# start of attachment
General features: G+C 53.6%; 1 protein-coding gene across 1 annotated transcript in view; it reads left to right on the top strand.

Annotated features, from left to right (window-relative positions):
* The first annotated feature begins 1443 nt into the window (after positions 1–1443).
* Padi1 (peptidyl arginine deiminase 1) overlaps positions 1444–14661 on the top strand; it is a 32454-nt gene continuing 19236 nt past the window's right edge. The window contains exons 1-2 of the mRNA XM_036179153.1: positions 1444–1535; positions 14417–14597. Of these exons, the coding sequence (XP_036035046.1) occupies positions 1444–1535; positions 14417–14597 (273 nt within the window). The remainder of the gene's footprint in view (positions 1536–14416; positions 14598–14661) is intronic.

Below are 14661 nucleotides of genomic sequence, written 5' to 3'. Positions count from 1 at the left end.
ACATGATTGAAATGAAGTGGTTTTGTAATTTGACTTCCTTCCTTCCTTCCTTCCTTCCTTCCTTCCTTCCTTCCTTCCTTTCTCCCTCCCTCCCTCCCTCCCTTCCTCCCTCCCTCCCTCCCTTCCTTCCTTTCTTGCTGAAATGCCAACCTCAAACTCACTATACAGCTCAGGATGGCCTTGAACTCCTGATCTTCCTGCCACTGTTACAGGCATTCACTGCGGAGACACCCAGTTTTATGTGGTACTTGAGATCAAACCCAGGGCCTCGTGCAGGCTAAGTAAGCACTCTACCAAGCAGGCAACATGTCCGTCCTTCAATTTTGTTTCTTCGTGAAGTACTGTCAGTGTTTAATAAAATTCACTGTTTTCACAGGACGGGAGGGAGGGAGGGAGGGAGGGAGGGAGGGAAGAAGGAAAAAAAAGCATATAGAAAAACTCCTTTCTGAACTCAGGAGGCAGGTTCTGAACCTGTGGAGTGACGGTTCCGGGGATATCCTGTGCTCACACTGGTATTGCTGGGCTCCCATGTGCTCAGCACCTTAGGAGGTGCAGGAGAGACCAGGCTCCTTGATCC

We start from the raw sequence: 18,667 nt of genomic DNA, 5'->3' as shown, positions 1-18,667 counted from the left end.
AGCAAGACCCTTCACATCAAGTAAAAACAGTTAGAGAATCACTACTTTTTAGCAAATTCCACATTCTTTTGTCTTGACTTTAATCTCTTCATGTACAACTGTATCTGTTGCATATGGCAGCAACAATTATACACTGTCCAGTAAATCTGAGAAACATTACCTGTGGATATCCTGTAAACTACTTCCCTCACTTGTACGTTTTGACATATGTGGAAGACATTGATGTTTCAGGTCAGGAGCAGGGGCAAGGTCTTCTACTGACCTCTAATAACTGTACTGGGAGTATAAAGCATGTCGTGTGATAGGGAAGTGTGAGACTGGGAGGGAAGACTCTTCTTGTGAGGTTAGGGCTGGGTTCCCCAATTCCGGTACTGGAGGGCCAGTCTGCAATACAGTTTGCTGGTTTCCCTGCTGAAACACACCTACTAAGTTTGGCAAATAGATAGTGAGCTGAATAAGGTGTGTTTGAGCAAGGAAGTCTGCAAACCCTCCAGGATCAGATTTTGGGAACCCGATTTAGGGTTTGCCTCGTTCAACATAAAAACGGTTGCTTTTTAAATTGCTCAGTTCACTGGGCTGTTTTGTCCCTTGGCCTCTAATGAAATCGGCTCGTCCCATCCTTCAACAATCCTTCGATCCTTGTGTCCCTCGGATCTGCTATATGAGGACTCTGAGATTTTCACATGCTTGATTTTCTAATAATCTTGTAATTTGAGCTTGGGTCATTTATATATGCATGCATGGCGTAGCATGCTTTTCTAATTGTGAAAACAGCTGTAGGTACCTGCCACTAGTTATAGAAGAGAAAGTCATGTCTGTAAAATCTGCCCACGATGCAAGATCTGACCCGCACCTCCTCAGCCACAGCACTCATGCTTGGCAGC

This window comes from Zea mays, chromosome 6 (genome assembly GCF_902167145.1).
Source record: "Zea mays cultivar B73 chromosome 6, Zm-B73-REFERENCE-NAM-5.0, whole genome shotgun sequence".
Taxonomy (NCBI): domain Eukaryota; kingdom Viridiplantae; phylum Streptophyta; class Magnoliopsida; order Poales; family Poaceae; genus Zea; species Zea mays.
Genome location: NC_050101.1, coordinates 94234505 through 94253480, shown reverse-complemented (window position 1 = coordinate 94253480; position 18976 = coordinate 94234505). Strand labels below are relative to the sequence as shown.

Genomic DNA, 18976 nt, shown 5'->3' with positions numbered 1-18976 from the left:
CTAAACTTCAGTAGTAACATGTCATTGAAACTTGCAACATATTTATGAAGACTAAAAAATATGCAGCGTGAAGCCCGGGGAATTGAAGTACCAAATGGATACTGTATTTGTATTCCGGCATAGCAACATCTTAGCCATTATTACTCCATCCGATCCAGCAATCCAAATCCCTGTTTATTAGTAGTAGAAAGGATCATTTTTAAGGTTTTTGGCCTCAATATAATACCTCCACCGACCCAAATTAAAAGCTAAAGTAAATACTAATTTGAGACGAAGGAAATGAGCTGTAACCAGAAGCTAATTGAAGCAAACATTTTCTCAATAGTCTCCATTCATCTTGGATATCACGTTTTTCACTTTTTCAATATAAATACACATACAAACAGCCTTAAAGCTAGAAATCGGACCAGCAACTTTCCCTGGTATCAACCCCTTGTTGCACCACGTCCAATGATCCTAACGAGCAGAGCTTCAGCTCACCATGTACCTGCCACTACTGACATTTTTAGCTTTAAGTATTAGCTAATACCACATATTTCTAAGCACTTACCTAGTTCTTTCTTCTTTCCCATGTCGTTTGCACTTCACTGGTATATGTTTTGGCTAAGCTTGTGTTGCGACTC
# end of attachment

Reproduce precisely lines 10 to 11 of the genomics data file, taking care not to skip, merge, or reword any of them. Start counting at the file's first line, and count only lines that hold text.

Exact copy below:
Source record: "Zea mays cultivar B73 chromosome 6, Zm-B73-REFERENCE-NAM-5.0, whole genome shotgun sequence".
Taxonomy (NCBI): domain Eukaryota; kingdom Viridiplantae; phylum Streptophyta; class Magnoliopsida; order Poales; family Poaceae; genus Zea; species Zea mays.